We are all aware that in recent years, discussions about the pump industry have been dominated by talk of mergers, takeovers and disposals. Indeed, as we consider the major pump makers of 2009, it is hard to name one which has not changed markedly since 1959.
Comings and goings
ITT, IDP, Sterling Fluid Systems, Grundfos, Wilo and ABS have changed almost beyond recognition. Established independent makers like Harland, Flygt, Worthington and now Weir Pumps have disappeared, whilst newer names like Textron, Constellation Capital, IDEX, Pentair and Flowserve have arrived on the scene, continuing the trend for the biggest companies to get bigger.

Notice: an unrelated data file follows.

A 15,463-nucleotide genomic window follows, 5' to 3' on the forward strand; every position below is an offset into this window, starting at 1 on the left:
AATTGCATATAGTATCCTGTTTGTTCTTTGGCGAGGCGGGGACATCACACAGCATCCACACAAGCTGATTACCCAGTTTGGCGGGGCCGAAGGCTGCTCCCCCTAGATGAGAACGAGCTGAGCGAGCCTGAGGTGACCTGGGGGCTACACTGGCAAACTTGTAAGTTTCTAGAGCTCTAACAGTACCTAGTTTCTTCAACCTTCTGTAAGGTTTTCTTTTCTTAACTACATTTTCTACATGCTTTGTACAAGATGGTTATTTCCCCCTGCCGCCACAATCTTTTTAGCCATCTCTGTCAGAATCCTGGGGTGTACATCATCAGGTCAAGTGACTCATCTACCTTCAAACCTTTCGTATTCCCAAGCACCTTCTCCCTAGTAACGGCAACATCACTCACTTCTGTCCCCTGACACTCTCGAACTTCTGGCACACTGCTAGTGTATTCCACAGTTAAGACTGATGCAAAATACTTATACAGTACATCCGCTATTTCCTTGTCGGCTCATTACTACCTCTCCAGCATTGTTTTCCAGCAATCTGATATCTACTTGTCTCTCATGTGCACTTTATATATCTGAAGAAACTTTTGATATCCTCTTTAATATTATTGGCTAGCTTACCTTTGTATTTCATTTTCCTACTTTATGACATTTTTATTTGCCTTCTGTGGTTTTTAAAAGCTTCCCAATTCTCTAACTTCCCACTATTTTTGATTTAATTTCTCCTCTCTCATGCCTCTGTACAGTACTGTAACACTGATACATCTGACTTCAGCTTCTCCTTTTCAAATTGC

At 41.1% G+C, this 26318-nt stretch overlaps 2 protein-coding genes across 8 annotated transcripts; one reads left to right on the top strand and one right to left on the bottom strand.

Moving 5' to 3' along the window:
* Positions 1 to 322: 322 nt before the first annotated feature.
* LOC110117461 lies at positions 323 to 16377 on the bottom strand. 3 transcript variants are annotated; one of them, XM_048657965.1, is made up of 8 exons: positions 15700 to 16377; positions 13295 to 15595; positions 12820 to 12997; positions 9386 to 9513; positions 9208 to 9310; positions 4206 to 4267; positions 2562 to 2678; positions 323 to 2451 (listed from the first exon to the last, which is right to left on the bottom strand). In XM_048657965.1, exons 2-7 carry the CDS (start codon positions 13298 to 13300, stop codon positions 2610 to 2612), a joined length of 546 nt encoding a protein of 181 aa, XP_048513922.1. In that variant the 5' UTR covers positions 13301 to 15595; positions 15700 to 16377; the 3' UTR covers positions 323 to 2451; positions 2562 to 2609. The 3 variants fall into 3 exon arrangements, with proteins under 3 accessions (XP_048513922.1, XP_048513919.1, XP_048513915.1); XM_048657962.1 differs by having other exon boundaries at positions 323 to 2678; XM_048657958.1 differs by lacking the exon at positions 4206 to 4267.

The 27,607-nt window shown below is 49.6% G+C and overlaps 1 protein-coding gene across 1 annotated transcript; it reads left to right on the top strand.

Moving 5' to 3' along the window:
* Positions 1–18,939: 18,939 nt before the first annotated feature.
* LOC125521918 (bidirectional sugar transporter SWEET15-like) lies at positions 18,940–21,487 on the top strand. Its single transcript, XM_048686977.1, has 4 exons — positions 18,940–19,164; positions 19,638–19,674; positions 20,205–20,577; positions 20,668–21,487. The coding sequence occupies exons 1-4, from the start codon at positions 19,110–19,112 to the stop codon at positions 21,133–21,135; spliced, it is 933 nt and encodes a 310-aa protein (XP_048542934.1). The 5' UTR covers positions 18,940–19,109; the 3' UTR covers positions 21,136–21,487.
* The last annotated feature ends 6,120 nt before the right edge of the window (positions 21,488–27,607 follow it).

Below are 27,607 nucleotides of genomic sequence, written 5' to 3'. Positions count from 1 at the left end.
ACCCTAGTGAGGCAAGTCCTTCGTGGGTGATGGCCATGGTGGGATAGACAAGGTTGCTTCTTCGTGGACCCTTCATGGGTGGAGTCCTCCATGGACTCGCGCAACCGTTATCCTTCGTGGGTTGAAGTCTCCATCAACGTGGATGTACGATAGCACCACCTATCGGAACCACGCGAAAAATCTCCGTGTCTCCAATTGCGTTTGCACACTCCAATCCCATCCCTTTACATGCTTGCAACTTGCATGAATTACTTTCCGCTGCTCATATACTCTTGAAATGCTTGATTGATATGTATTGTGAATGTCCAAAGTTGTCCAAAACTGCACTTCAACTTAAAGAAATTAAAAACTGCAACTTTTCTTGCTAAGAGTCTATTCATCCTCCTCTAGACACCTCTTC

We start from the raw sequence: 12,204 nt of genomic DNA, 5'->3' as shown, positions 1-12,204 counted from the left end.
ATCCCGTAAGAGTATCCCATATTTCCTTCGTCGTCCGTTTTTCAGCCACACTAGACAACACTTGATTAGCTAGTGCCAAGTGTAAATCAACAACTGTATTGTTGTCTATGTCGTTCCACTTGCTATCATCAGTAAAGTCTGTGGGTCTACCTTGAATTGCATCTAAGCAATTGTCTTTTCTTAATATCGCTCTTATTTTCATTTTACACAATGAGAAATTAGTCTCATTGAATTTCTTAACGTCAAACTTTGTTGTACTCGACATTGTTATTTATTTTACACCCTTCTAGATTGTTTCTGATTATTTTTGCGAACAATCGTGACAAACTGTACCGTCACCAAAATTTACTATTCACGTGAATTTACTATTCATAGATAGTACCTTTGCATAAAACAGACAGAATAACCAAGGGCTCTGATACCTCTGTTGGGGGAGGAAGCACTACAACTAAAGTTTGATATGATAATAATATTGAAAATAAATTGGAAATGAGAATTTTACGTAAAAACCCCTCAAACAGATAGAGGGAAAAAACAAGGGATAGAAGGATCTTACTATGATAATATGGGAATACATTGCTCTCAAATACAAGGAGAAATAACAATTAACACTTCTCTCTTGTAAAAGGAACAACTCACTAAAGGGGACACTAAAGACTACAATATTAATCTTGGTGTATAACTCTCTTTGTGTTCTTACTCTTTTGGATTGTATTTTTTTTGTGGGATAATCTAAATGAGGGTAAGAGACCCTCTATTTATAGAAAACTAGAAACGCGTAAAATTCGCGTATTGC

Other interesting changes include diversification. For example, after more than 50 years of providing submersible motors to pump makers, Franklin Electric has ‘pulled the plug’ and now buys pump companies to produce its own units.
Mind you, it is also interesting to note from the chronology of the pump industry listed below, that even in the early years of this magazine mergers and acquisitions were not unknown and ever since there has been a continuous environment of change.
Probably the biggest single change in this industry has been the transition from a local to a global marketplace. Fifty years ago we had only national trade associations but today the significant impetus in inter-company relations is at intercontinental level. The Europump Association has grown massively in stature and effectiveness in its 49 years, and now works in close partnership with the Hydraulic Institute in the US. This partnership reflects ever closer cooperation between pump manufacturers' associations, a development that mirrors this magazine's evolution from national through European to global coverage.